RANCHO MIRAGE, Calif. (AP) — Yani Tseng got a good laugh when she walked past the pond where she celebrated her Kraft Nabisco Championship victory last year by leaping into the water – and then remembering she doesn’t know how to swim.
Tseng survived that traditional plunge and swam all the way to the world No. 1 ranking after winning the LPGA Tour’s first major of the year at Mission Hills in 2010.
“I feel really excited to come back, especially walking on the 18th hole,” Tseng said. “I see my name was on the walk of champions. It was so exciting, brings me a lot of good memories, and then I just came over, and that’s the water I jumped in. My caddie threw a coin to wish I could win the tournament this week, too.”
She’ll try to defend her title against a field featuring seven past champions, including two-time champ Karrie Webb and 2009 winner Brittany Lincicome, but there’s little doubt the good-natured 22-year-old from Taiwan is considered the player to beat. Tseng has won four tournaments worldwide already this year, including the tour’s season opener in Thailand.
Michelle Wie also is back in search of her first major title at a tournament where she made four top-15 finishes before she turned 17. Wie is thoroughly impressed by Tseng, who’s less than nine months older than the former teen prodigy from Hawaii.
“I think she’s really improved over the last couple of years, and she’s a good player,” Wie said. “It’s pretty amazing that she won the first couple of tournaments in a row, which is pretty good.”
With her remarkable start to the season, Tseng has displayed a bit of the domination that’s long been expected from Wie. But when Wie eventually makes her breakthrough atop a major, nobody will be surprised if it’s on Mission Hills’ familiar layout.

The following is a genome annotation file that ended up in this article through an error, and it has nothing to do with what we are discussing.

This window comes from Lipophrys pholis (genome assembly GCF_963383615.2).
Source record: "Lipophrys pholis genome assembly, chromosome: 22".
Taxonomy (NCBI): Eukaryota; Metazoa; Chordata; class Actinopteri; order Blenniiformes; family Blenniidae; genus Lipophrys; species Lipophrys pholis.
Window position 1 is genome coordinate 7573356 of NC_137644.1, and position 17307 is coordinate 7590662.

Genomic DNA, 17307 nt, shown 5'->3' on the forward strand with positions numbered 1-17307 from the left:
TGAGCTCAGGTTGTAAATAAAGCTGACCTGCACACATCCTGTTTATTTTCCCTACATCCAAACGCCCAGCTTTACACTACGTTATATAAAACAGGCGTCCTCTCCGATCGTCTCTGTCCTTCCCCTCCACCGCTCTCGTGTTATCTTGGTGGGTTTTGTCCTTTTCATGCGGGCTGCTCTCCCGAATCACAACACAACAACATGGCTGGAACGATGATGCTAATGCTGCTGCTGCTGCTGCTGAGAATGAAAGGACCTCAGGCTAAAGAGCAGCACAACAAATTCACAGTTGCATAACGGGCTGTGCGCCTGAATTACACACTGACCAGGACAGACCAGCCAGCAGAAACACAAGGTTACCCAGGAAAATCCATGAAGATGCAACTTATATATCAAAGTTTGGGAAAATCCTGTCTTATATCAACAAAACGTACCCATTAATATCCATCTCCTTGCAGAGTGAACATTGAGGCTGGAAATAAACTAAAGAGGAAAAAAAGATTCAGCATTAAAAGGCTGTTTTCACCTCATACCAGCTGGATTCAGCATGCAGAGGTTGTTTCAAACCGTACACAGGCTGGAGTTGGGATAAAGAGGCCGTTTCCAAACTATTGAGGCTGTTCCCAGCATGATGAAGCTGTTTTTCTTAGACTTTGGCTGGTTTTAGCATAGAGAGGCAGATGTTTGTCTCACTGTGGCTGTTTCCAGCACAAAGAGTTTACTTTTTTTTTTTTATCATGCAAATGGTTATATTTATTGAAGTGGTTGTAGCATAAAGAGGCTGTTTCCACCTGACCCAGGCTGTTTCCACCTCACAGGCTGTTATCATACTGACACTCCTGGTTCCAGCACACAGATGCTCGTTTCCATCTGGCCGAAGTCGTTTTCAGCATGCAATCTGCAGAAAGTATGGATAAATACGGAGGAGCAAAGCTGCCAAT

“It’s as exciting this year as it was when I was 13,” Wie said. “It’s just an awesome golf course. It has so many famous winners, so many traditions, and it’s just one of those tournaments where you want to win. It would mean the world to me if I could do that this week.”
Wie already has two top-10 finishes this year, including last week’s Kia Classic in her return to the tour after finishing her finals at Stanford. She’s also grateful to be in Palm Springs’ 85-degree weather after sniffling through the quarter in the cold, rainy Bay Area.
“Finals were miserable,” Wie said. “They went horribly. They seem to go more horribly ever year, as well as my grades. I’m glad that was over. Spring break was last week. I’m actually missing the first week of school right now. I should be done by next March if I pass all my classes.”
The field also includes Germany’s Sandra Gal, who won the Kia Classic, and Cristie Kerr, who already has racked up three top-10 finishes this year, including a third-place tie last week.
There’s also the beginnings of a remarkable comeback by Webb, who already has won this year in Singapore and Phoenix after winning just once in the previous four years. The Australian refers to her two prior victories at Mission Hills as “probably the highlight of my career,” and she’s hoping the confidence gained from her fast start translates into more success.
“I know how good I can be,” Webb said. “It’s just a matter of – like in the two times I’ve won this year – getting out of my own way and letting it happen. … I’d just like to win another tournament here, and this year I’ve got as good a chance as any. This is probably the best I’ve felt about things coming into this tournament for quite a few years.”